Updated: May 12, 2020
Surrealism is about the liberation of the imagination from what most people believe is normal and reasonable. Unlike Impressionism and Cubism where the styles were recognisable, surrealistic artworks were based on dreamlike ideas that began as the artists unconscious thoughts.
Andre Breton described the Surrealist movement as an attempt to resolve the previously contradictory conditions of dream and reality.
Breton was the French poet who helped guide and first define the movement in the early 1920s. Surrealism was an art movement that most characterised European Culture for 20 years, from the mid-20s to the end of World War II.
Surrealism began in Paris 1924 with Andre Breton's surrealist manifesto, and an unreadable piece of bureaucratic writing set forth the principles of the art movement. It was utopian art, and political movement meant to liberate all humanity, to free civilisation from its deadening habits. Surrealism aimed to shock the viewer out of stagnant complacency into a response.
Fundamentally, Breton needed to liberate the brain from the shackles of rationale, to utilise the creative mind as feely as youngsters or maniacs, without any requirements of taste or Taboo.
He believed that the unconscious mind was more honest than the conscious mind, and to take advantage of that lower, darker area of the mind, he endorsed dream symbolism, Freudian imagery, automatic writing and irregular juxtaposition.
The surrealist's motto was a phrase from the 19-century poet Lautreamont, "as beautiful as the chance encounter, on an operating table, of a sewing machine and an umbrella. "
Thus emerged was the era of droopy watches, and the steam locomotive's shunting out of the fireplace.
No one thing
Surrealism was not a single thing; it was much more complicated than that. There were as many versions of surrealism as there were surrealist artists. It started with Breton, who attempted to maintain control of his theory but was, in truth, this was impossible. Everyone had their version of surrealism. Dali focused on the erotic; Ernst focused on automatism. Joan Miro preferred children's art; Man Ray made objects that were clever and useless.
The 40s also saw many of the European surrealists emigrate to the United States to escape the war. Salvador Dali came over. Tanguy came over. Ernst settled in Arizona. Dali became a celebrity; he appeared in life magazine. Surrealism began its metamorphosis into mass culture.
Dali's particular style of surrealism became the public model for the movement and was imitated by some artists, including Federico Castellon, Rubin Kadesh, Harold Lehman, Helen Lundenberg.
Flat horizons, empty spaces, body parts, puppets, shadows, eggs, skeletons— a whole procession of increasingly tired surrealist iconography. In America, that iconography persists aggressively in the form of tattoo in prison at, and the work of untold high school students.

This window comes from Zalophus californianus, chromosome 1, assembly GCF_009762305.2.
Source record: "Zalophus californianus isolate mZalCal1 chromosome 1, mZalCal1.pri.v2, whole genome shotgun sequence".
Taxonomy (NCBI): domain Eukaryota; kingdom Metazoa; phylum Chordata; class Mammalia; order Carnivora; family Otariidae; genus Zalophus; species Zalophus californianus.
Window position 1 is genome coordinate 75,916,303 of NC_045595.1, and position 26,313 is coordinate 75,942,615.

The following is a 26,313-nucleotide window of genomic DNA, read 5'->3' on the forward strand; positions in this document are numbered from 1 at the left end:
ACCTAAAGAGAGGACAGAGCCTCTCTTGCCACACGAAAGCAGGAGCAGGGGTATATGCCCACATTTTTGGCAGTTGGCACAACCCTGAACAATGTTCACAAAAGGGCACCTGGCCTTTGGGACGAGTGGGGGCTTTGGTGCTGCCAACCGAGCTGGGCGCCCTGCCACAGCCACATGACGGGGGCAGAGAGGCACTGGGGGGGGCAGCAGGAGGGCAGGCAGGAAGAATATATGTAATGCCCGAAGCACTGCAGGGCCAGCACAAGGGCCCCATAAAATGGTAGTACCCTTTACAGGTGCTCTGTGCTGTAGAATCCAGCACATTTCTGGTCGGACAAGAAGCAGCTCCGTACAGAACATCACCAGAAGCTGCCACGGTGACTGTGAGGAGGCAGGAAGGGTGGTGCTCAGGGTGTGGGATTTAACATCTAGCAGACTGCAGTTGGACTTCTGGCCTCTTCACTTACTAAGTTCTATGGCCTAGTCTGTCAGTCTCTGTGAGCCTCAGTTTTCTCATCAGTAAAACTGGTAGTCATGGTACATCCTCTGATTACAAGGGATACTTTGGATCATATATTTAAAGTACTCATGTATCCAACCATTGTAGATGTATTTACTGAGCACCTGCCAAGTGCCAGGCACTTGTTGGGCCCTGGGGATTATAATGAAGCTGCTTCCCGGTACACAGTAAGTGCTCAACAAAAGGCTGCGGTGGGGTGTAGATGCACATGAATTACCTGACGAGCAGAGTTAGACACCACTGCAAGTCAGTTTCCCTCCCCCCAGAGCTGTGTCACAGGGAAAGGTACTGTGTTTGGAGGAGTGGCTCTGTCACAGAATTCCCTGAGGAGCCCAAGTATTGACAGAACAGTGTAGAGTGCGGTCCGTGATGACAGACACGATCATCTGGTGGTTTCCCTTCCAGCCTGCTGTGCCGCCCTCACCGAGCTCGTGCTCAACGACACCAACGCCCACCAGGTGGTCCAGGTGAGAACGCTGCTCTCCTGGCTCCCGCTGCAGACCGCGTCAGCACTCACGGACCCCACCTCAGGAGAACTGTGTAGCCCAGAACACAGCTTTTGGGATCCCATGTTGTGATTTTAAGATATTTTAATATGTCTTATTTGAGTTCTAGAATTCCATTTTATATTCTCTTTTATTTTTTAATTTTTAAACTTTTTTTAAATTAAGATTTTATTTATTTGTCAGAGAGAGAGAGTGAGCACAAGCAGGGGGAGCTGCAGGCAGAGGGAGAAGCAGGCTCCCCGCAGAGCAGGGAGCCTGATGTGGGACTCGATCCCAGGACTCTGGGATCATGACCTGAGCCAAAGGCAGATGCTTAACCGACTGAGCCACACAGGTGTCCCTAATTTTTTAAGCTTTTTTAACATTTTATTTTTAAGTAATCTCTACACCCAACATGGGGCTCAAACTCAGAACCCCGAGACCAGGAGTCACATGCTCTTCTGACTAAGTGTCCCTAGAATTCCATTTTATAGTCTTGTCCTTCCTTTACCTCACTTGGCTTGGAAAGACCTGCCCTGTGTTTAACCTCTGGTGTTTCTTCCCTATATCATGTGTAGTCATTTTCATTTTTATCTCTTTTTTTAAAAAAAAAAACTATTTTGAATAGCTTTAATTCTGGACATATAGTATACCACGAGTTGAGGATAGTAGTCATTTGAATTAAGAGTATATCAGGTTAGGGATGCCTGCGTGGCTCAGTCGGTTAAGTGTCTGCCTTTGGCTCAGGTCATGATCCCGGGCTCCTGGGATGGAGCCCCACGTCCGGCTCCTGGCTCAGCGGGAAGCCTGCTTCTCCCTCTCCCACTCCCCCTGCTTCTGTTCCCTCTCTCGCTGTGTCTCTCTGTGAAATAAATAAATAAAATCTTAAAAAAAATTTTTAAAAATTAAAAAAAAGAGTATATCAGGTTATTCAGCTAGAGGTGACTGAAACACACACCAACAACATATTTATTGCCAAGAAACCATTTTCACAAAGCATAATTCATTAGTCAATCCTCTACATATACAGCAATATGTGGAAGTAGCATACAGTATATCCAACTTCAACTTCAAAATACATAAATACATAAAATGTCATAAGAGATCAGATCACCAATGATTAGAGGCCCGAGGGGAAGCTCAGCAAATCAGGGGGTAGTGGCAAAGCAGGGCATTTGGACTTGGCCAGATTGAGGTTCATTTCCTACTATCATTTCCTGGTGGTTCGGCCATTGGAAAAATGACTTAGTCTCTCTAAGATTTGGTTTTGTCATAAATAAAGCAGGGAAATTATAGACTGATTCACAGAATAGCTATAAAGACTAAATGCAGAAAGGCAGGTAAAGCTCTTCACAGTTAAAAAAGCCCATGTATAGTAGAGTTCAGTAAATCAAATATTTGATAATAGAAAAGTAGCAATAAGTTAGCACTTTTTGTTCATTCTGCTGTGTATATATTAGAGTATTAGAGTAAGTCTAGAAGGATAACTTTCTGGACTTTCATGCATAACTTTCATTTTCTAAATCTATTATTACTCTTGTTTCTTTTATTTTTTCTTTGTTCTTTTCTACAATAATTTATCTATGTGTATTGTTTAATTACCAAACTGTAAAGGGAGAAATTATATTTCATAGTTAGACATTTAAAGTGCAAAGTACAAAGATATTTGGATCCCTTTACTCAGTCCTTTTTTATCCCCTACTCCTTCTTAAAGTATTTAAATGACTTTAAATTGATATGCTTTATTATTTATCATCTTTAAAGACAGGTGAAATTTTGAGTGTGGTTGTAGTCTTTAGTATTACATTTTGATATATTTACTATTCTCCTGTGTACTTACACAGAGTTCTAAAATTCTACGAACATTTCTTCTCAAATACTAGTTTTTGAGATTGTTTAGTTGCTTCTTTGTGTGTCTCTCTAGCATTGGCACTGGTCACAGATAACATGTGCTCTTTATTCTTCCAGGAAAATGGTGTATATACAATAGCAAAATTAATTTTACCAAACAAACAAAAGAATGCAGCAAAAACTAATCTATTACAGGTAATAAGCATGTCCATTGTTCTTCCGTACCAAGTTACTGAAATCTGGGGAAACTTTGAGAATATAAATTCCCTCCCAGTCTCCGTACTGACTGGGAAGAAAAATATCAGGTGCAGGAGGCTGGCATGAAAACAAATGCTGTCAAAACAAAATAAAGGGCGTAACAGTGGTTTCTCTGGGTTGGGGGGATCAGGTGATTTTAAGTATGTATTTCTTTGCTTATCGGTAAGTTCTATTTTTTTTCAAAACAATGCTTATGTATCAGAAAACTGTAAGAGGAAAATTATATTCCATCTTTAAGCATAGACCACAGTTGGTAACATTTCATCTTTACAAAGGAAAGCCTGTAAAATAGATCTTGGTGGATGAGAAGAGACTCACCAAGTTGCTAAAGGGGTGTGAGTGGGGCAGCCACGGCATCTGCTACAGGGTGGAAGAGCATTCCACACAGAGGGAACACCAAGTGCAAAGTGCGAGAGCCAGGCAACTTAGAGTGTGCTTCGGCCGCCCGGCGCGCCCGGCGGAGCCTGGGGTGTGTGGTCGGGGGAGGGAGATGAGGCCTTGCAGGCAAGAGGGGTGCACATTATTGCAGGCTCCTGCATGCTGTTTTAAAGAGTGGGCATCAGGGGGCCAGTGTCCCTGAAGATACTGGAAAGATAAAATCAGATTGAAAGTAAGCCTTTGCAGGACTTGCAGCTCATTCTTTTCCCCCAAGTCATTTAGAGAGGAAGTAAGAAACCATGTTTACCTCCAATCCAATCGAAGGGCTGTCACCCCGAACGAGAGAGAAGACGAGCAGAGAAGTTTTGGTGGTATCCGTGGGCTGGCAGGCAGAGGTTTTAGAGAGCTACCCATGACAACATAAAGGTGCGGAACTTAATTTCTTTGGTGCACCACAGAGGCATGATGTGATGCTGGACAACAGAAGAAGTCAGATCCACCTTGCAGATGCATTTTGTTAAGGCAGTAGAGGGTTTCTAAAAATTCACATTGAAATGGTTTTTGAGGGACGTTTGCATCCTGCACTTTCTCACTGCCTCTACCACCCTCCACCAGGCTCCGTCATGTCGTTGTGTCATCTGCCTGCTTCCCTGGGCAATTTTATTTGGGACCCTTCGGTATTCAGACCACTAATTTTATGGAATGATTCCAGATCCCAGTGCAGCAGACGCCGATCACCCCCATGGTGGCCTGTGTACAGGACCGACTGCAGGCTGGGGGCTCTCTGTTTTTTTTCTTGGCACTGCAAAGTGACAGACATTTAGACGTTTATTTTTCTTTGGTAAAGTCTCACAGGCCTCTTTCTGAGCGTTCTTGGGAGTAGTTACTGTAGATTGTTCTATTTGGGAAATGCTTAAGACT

But this wasn't the end: two more generations of surrealism in America followed. First came PopArt, which often had a surreal component – Robert Rauschenberg's monogram, for instance, with a stuffed goat wearing a rubber tire cummerbund, or Claes Oldenburg soft sculpture. Even Andy Warhols colour quilt celebrity portraits have a surrealist edge.
And then came psychedelic. It is through the drug and rock culture of the late 1960s that modern pop culture gets its surreal DNA. Grateful Dead, Iron Butterfly, psychedelic posters, LSD and flower power.
"I don't take drugs, "Dali said. "I am drugs. "That was the difference.
Treatment of Women
Surrealism was perhaps the most misogynistic 20th-century art movement, for surrealist artists viewed women as aggressive. The surrealist body - was violated, ravaged, cut up and reassembled, and it was usually a female body. For male surrealists, women were objects of mad and violent love.
But to truly understand what the excitement was all about, you must understand something about art in general: one of its primary duties is to refresh our perceptions. We live lives of deadening habit driving the same commuter route daily, watching the same TV shows, ritualising our political consciousness so that it becomes no more thought-through than a slogan on a T-shirt. Habit is an excellent deadener of life. Art always needs to show us something that wakes us up, makes us see the world again as it for the first time. This is what Breton meant by surrealism. He intends to grab us by the lapels and make us see the world as miraculous.
"The marvellous is always beautiful, anything marvellous is beautiful, "he said, "in fact, only the marvellous is beautiful. "
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